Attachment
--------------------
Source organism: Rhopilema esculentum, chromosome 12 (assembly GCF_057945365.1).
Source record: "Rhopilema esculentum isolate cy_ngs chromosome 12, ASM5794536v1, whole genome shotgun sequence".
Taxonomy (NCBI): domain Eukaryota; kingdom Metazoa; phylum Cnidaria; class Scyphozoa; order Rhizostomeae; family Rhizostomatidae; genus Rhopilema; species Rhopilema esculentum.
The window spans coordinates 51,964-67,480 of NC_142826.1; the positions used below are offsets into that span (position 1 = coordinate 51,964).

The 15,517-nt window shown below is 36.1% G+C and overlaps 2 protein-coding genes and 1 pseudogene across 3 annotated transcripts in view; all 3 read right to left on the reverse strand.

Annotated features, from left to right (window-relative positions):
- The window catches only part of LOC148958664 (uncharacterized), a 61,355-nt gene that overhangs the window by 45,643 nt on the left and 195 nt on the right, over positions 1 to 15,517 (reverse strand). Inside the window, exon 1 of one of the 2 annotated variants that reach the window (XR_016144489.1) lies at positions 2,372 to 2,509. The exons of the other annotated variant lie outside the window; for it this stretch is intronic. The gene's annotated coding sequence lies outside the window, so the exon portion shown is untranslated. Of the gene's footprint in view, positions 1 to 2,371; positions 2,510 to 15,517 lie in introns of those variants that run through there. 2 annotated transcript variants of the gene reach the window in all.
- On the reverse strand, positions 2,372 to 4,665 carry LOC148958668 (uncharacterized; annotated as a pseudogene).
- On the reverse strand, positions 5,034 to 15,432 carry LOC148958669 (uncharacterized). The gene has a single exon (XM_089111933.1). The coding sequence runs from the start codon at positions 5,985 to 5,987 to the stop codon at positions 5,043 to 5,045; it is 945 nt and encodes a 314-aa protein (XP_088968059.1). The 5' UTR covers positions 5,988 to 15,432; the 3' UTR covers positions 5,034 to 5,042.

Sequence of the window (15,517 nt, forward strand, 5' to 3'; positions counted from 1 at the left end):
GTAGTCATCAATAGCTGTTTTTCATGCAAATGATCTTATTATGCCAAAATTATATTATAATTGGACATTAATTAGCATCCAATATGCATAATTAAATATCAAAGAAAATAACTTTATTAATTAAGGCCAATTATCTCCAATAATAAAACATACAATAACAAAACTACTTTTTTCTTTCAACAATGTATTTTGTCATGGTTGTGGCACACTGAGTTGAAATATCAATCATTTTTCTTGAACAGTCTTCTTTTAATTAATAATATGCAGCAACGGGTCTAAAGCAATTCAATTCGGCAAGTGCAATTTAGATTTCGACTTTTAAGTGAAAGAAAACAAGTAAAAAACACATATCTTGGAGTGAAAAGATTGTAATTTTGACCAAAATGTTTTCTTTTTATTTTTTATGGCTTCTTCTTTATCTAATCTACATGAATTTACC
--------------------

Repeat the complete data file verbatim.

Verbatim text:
Source organism: Rhopilema esculentum, chromosome 12 (assembly GCF_057945365.1).
Source record: "Rhopilema esculentum isolate cy_ngs chromosome 12, ASM5794536v1, whole genome shotgun sequence".
Taxonomy (NCBI): domain Eukaryota; kingdom Metazoa; phylum Cnidaria; class Scyphozoa; order Rhizostomeae; family Rhizostomatidae; genus Rhopilema; species Rhopilema esculentum.
The window spans coordinates 51,964-67,480 of NC_142826.1; the positions used below are offsets into that span (position 1 = coordinate 51,964).

The 15,517-nt window shown below is 36.1% G+C and overlaps 2 protein-coding genes and 1 pseudogene across 3 annotated transcripts in view; all 3 read right to left on the reverse strand.

Annotated features, from left to right (window-relative positions):
- The window catches only part of LOC148958664 (uncharacterized), a 61,355-nt gene that overhangs the window by 45,643 nt on the left and 195 nt on the right, over positions 1 to 15,517 (reverse strand). Inside the window, exon 1 of one of the 2 annotated variants that reach the window (XR_016144489.1) lies at positions 2,372 to 2,509. The exons of the other annotated variant lie outside the window; for it this stretch is intronic. The gene's annotated coding sequence lies outside the window, so the exon portion shown is untranslated. Of the gene's footprint in view, positions 1 to 2,371; positions 2,510 to 15,517 lie in introns of those variants that run through there. 2 annotated transcript variants of the gene reach the window in all.
- On the reverse strand, positions 2,372 to 4,665 carry LOC148958668 (uncharacterized; annotated as a pseudogene).
- On the reverse strand, positions 5,034 to 15,432 carry LOC148958669 (uncharacterized). The gene has a single exon (XM_089111933.1). The coding sequence runs from the start codon at positions 5,985 to 5,987 to the stop codon at positions 5,043 to 5,045; it is 945 nt and encodes a 314-aa protein (XP_088968059.1). The 5' UTR covers positions 5,988 to 15,432; the 3' UTR covers positions 5,034 to 5,042.

Sequence of the window (15,517 nt, forward strand, 5' to 3'; positions counted from 1 at the left end):
GTAGTCATCAATAGCTGTTTTTCATGCAAATGATCTTATTATGCCAAAATTATATTATAATTGGACATTAATTAGCATCCAATATGCATAATTAAATATCAAAGAAAATAACTTTATTAATTAAGGCCAATTATCTCCAATAATAAAACATACAATAACAAAACTACTTTTTTCTTTCAACAATGTATTTTGTCATGGTTGTGGCACACTGAGTTGAAATATCAATCATTTTTCTTGAACAGTCTTCTTTTAATTAATAATATGCAGCAACGGGTCTAAAGCAATTCAATTCGGCAAGTGCAATTTAGATTTCGACTTTTAAGTGAAAGAAAACAAGTAAAAAACACATATCTTGGAGTGAAAAGATTGTAATTTTGACCAAAATGTTTTCTTTTTATTTTTTATGGCTTCTTCTTTATCTAATCTACATGAATTTACC